IN RE PETITION FOR DISCIPLINARY ACTION AGAINST PEREZ, No. A03-1327.

CourtSupreme Court of Minnesota (US)
Writing for the CourtPER CURIAM.
Citation688 N.W.2d 562
PartiesIn re PETITION FOR DISCIPLINARY ACTION AGAINST Alfred PEREZ, Jr., a Minnesota Attorney, Registration No. 181353.
Decision Date18 November 2004
Docket NumberNo. A03-1327.

688 N.W.2d 562

In re PETITION FOR DISCIPLINARY ACTION AGAINST Alfred PEREZ, Jr., a Minnesota Attorney, Registration No. 181353

No. A03-1327.

Supreme Court of Minnesota.

November 18, 2004.


688 N.W.2d 563
Kenneth L. Jorgensen, Director, Office of Lawyers Professional Responsibility, Martin A. Cole, First Assistant Director, St. Paul, MN, for Appellant

Alfred Perez, Jr., Commerce, CA, for Respondent.

Heard, considered, and decided by the court en banc.

OPINION

PER CURIAM.

On September 9, 2003, respondent Alfred Perez, Jr. admitted service of a notice of petition for disciplinary action against him. In the petition, the Minnesota Director of the Office of Lawyers Professional Responsibility alleged that Perez had failed to notify the Director of a felony conviction and subsequent disciplinary proceedings in California. As a result, the Director petitioned that we disbar Perez or impose otherwise appropriate discipline. We appointed a referee to hear this matter and to issue his recommendation for discipline. The matter is now before us on the referee's report and recommendation of disbarment. We agree with the referee's recommendation and order that Alfred Perez, Jr. be disbarred.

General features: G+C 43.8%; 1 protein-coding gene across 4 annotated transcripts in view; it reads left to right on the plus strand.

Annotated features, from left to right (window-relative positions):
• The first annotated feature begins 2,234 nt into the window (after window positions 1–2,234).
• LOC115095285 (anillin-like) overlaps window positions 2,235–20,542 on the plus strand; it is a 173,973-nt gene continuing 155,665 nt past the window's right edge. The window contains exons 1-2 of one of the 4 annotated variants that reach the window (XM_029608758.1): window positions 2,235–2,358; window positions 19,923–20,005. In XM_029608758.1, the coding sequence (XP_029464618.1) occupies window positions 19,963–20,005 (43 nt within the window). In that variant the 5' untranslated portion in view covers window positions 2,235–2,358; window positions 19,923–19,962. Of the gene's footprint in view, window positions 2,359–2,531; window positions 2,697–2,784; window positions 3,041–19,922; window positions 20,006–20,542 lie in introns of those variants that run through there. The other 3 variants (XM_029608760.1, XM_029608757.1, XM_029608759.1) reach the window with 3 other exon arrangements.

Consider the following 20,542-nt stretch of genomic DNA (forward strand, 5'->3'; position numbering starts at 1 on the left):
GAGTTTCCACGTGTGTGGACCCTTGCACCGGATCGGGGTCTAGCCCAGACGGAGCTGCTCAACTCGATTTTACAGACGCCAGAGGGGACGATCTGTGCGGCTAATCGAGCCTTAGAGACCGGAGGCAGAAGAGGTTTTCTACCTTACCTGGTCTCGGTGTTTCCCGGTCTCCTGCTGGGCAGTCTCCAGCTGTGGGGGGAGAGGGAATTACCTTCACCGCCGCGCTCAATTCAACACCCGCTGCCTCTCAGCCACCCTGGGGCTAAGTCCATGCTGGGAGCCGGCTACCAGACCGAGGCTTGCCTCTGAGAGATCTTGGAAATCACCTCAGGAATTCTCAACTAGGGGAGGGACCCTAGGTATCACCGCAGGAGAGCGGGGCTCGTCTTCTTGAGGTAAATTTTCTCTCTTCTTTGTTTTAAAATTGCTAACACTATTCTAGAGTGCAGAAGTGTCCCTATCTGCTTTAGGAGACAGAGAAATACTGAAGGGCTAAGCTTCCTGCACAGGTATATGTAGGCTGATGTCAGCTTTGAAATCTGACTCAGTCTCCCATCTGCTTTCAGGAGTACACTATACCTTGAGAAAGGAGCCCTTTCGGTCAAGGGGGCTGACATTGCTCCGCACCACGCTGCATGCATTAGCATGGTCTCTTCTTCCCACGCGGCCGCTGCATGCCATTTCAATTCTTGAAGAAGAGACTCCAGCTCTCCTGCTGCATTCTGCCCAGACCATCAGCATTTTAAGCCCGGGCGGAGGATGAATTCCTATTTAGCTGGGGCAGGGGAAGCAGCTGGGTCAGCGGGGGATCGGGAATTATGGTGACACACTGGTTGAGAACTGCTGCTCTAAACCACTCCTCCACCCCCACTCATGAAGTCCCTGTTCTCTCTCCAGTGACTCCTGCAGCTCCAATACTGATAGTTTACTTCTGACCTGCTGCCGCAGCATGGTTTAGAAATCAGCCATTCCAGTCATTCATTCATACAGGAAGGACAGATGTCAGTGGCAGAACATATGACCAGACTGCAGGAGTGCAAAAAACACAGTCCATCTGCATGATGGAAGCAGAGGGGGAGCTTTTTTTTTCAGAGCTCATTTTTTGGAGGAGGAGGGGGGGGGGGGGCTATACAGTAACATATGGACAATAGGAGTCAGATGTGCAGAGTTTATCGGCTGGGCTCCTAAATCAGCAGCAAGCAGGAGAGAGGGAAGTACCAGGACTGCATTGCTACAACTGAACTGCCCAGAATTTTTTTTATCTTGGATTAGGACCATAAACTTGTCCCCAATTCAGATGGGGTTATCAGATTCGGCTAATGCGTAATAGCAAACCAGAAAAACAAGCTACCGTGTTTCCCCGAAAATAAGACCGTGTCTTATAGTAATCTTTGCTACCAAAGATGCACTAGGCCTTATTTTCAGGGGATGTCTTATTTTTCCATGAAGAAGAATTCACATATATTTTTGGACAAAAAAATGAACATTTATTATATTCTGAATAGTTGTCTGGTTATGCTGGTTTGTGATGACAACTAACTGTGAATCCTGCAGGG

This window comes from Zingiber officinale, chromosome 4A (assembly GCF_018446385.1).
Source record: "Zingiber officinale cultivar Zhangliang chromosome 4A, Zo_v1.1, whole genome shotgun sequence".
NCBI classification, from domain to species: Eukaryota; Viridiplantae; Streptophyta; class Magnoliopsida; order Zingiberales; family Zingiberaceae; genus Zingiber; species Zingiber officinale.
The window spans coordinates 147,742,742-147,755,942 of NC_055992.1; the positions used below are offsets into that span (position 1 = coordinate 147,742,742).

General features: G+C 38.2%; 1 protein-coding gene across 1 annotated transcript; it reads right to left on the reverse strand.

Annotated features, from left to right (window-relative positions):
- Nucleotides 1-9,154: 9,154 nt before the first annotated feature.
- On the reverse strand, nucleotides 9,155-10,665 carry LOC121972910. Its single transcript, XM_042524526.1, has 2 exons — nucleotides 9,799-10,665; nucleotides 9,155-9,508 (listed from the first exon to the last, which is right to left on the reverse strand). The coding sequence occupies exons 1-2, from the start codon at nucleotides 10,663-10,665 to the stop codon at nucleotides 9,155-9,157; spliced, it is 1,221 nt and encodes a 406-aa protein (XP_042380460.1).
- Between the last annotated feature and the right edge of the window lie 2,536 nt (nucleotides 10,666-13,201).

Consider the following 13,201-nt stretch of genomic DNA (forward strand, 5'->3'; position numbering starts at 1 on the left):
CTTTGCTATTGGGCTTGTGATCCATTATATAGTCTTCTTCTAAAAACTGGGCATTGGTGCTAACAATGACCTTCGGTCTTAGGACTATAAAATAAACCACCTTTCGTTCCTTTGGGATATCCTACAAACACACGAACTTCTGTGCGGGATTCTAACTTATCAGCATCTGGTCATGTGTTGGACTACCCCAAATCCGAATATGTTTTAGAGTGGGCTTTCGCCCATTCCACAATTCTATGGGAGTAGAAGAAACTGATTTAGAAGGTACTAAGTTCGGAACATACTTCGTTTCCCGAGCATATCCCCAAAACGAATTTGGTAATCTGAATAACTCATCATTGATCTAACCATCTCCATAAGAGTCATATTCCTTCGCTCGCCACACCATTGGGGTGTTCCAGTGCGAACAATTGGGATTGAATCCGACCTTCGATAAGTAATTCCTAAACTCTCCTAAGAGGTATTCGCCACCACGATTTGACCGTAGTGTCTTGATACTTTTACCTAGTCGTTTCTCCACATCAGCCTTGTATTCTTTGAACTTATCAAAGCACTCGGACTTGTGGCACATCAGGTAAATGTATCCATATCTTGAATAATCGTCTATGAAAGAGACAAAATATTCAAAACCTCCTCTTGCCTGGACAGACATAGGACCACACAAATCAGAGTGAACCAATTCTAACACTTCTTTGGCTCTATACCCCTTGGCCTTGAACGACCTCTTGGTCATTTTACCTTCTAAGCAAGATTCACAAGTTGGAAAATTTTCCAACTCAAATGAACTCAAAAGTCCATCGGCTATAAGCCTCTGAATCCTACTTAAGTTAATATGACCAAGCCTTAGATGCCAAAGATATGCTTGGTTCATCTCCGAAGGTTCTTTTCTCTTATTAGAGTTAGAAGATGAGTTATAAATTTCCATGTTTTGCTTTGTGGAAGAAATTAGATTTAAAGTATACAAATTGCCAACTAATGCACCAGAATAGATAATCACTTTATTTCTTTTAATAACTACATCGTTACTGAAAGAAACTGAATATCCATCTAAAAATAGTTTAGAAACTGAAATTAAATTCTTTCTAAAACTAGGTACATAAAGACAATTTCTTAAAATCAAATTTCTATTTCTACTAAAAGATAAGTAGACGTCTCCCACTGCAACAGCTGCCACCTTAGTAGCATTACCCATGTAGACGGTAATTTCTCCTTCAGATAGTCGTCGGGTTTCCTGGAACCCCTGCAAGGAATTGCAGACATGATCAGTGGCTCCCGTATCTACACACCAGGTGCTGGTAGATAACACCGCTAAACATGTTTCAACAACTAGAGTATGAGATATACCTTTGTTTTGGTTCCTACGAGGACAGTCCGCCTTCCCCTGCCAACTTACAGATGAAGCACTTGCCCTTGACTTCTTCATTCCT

Alfred Perez, Jr. was born and raised in California. He obtained his undergraduate degree from Yale University and law

688 N.W.2d 564
degree from Hastings Law School in San Francisco. After failing the California bar examination several times, Perez realized that he could represent clients in federal immigration proceedings as soon as he obtained a license to practice law from any state. Apparently, Perez had relatives in Minnesota, which led him to apply for admission here. On April 27, 1987, he was granted a license to practice law in Minnesota. He then joined the practice of a Los Angeles area organization specializing in immigration matters. In August 1988, Perez was finally granted a license to practice law in California. The following year, he requested that Minnesota place him on continuing legal education restricted status.1

In January 1990, Perez met lawyer Wade Shang. Shang was leaving the legal profession and offered to transfer his practice to Perez. Perez accepted the offer and took over Shang's practice in Burlingame, a city just south of San Francisco. Two months later, Perez opened a second office in the Los Angeles suburb of South Pasadena.